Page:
Plastic filament for 3D printers is produced by a process known as plastic extrusion. This process starts by feeding plastic material (pellets, granules, flakes or powders) from a hopper into the barrel of the extruder. The material is gradually melted by the mechanical energy generated by turning screws and by heaters arranged along the barrel. The molten polymer is then forced into a die, which shapes the polymer into the shape of filament – typically either 1.75mm or 2.85mm in diameter. The extrusion work is currently outsourced to our specialist producer who are able to guarantee quality, consistency and manufacturing at scale. 

Quality assurance

All feedstock streams are meticulously checked to ensure homogeneity. During extrusion, filament is measured by lasers from 2-axes, with an alarm bell sounding if the diameter falls outside our high standards. Filament is then wound onto bulk spools for visual inspection before it is put onto the individual spools to be packaged. Each batch produced undergoes a rigorous 3D printing test; if we’re not happy with the print quality then it won’t leave the factory, simple as.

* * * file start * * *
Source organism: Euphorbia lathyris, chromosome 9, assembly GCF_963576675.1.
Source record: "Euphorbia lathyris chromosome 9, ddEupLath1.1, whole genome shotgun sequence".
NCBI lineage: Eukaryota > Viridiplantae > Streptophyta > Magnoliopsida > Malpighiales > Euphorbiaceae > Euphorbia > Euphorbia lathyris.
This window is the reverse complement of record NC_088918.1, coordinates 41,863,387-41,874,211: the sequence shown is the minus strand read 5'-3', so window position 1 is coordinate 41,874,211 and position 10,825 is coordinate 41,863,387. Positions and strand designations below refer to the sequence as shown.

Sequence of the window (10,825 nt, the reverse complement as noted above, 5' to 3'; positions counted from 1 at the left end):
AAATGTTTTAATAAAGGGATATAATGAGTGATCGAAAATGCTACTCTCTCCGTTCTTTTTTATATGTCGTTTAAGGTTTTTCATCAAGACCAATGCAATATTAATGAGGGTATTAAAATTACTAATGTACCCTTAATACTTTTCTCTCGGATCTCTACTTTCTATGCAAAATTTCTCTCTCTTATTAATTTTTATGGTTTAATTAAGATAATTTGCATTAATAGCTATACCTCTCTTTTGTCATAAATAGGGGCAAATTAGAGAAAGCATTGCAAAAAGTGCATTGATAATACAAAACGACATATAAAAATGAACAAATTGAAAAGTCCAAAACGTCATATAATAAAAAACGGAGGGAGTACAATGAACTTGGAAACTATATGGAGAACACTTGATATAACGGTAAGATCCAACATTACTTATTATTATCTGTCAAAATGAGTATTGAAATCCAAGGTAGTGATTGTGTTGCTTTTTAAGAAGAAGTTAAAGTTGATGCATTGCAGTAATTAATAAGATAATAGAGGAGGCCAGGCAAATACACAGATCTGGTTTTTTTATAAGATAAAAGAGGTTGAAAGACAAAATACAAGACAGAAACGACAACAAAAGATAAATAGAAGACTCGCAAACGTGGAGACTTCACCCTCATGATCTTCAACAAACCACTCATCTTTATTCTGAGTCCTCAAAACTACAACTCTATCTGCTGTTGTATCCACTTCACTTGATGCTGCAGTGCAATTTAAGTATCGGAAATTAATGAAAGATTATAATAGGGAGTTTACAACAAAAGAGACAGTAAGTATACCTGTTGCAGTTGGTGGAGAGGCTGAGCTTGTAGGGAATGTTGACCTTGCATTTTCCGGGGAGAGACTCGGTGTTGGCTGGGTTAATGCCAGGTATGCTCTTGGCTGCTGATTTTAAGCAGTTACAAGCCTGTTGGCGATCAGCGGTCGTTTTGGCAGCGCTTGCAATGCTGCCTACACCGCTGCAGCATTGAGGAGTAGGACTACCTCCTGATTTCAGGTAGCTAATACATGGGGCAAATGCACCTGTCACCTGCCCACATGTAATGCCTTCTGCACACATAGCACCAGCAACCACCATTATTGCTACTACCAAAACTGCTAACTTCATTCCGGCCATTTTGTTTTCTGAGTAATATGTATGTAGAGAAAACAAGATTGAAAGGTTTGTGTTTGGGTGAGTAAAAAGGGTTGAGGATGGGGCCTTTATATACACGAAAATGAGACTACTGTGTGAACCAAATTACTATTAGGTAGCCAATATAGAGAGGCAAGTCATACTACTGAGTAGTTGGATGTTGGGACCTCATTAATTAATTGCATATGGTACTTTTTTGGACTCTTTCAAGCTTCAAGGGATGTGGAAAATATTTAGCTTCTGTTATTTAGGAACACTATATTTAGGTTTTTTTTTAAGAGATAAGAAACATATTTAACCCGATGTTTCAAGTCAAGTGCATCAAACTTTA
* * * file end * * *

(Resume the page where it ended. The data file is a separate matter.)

Quality control – High quality filament is essential for high quality 3D-prints. Should we ever begin to accept returned 3D printing waste, it is very difficult – perhaps impossible – to verify that the returned plastic is entirely Filamentive material. There is variation between PLA formulas – let alone different materials altogether – and so if the waste-stream is contaminated, the filament extruded will unusable. Furthermore, an academic study found that were significant deteriorations in most mechanical properties after three recycling cycles” – which basically means that even if waste could be successfully separated, the filament quality would be very low, and in order to maintain mechanical properties, virgin material needs to be added which may negate the environmental benefit.